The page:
He has suggested that space aliens were actually demons in disguise, trying to lead people away from Jesus.

He has promoted an
age-defying milkshake.

In 1991 he put most Christian denominations and Jews on notice as to what would be in store for them under a Robertson administration with these endearing words:

You say you're supposed to be nice to the Episcopalians and the Presbyterians and the Methodists and this, that, and the other thing. Nonsense. I don't have to be nice to the spirit of the Antichrist. I can love the people who hold false opinions but I don't have to be nice to them.
In 2006 Robertson stated that Israeli Prime Minister Ariel Sharon's stroke was divine retribution for the Israeli withdrawal from Gaza, which Robertson opposed.

He invited viewers to:

Call me old fashioned but I think non-believers should be manacled, publicly flayed, and set afire by the Council of Elders with the assistance of the town smithy.
Then there was the occasion when he invited 700 Club viewers to:

Guess how many quarters I can fit in my mouth. Go on, take a wild guess. 15! 15 quarters in my mouth. Now, a Jew would have just taken that money. A Catholic would have wasted it on candles or incense or an eighth child. But I shoved 'em all in there, cheek to cheek.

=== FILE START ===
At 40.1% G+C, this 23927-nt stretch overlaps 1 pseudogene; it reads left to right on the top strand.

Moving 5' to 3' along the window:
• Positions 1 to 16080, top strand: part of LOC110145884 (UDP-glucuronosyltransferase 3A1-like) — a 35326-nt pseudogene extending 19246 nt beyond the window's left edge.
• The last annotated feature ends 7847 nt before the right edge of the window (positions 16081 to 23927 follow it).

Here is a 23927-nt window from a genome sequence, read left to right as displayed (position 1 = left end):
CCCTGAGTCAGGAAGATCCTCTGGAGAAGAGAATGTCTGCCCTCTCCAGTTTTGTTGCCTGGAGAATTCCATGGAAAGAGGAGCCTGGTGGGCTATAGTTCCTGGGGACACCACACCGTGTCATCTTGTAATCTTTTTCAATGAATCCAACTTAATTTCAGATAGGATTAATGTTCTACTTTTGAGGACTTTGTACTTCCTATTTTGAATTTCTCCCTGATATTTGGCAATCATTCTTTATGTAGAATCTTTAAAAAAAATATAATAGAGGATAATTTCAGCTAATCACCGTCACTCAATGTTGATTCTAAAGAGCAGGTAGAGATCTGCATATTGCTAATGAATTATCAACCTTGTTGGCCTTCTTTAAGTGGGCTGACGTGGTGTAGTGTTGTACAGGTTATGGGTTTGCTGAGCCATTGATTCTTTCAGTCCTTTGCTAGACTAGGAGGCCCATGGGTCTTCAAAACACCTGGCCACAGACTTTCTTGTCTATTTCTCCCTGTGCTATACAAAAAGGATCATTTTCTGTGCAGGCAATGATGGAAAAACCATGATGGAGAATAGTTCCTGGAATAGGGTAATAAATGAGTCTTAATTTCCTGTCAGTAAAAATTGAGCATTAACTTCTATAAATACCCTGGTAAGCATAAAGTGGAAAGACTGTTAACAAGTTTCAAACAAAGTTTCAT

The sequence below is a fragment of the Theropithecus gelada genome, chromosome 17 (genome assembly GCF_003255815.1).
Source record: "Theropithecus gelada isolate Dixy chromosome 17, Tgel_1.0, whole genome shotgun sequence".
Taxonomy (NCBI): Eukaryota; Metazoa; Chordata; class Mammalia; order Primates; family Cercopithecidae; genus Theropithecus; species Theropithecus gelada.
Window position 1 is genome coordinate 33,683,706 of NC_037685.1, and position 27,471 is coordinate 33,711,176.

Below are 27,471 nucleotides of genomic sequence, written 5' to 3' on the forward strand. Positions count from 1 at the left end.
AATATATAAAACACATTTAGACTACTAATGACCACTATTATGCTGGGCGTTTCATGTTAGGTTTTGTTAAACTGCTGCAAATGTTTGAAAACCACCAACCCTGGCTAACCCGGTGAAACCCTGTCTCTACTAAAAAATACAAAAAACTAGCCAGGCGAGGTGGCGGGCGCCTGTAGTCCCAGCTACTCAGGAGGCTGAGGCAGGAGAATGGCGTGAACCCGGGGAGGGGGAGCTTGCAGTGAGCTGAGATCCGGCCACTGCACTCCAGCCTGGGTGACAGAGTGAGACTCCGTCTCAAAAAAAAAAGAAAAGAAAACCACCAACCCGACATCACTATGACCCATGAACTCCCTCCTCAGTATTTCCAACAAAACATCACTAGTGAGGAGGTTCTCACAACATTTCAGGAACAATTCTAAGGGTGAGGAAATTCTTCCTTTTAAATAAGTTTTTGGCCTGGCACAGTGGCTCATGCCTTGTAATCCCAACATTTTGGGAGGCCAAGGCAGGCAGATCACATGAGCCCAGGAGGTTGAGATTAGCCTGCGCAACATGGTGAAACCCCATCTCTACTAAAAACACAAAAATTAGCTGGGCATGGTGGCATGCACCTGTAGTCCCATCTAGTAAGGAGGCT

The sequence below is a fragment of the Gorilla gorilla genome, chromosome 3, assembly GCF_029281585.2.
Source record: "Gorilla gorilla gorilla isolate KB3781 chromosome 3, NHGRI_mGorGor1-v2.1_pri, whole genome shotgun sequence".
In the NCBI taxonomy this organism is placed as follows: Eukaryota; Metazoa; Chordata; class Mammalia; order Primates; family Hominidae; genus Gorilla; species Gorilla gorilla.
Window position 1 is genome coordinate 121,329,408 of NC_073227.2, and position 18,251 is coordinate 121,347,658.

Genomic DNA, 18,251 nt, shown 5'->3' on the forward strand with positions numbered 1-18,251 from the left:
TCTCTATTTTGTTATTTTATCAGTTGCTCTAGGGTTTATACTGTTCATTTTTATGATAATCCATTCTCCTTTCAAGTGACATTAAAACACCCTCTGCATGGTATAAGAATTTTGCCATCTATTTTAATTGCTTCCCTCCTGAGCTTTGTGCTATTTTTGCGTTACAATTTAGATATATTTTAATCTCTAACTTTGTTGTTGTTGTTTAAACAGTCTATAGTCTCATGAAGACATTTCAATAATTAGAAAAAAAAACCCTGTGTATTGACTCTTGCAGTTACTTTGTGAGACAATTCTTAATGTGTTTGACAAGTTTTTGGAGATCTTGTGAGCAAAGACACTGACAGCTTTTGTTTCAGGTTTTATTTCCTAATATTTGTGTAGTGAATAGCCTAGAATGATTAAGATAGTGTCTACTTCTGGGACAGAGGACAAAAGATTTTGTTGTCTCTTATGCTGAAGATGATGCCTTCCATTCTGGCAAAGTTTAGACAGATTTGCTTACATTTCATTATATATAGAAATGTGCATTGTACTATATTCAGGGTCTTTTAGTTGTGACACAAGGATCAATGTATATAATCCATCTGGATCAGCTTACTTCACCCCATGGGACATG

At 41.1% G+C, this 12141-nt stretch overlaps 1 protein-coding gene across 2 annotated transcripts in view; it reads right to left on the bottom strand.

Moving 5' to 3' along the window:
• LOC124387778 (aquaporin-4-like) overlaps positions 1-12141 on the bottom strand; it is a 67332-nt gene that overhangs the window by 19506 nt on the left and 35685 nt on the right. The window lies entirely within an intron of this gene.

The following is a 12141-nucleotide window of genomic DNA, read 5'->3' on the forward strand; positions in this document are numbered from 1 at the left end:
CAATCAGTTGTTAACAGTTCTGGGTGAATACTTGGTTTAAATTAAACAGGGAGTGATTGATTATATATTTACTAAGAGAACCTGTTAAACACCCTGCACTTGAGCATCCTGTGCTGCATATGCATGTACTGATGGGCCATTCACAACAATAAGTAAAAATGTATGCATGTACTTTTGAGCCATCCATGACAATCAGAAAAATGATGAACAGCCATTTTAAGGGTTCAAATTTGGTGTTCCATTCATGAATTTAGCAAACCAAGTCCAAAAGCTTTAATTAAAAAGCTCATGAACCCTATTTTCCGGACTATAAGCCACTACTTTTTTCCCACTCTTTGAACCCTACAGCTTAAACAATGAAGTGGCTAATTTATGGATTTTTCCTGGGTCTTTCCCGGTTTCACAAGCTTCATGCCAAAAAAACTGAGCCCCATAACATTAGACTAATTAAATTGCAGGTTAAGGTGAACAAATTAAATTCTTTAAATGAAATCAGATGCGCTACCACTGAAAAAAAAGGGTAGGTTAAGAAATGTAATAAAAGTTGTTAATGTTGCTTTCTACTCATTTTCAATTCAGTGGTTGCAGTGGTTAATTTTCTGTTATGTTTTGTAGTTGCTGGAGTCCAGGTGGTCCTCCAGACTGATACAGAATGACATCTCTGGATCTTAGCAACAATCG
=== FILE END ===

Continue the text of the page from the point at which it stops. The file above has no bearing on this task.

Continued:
On Wednesday this "man of God" endorsed a pro-abortion, pro-partial birth abortion, pro-gay rights, anti-second amendment, big government, big tax and spending, cross dressing, twice divorced, drag queen who is estranged from his own children -- the most liberal Republican to ever seek the nomination of his party for the Presidency of the United States.

Given Robertson's penchant for calling on God to "smite" those who betray Him, it might not be a good idea to stand too close to Robertson in coming days.

Tuesday, September 25, 2007

Presidential...or Skin Crawling Creepy?

The following is from The New York Times:

Call Him an Oddball if You Must, but Do Call


Assuming that they have even tuned in to this interminable presidential campaign, many Americans just caught a glimpse of a Rudolph W. Giuliani long known to New Yorkers.

Note that we said a Rudolph Giuliani. There are several versions of the former mayor.

Understandably, he prefers to project the ones that would get any politician dreaming about a spot on Mount Rushmore: Rudy the clear-thinking, Rudy the principled, Rudy the focused, Rudy the unswerving (never mind his recent swivels to the right on issues like immigration, gun control and abortion).

New Yorkers are well acquainted with at least one other version. That would be Rudy the loopy. The weirdness factor, as some have called it, is as much a part of the Giuliani package as 9/11, banished squeegee men and shuttered porn parlors.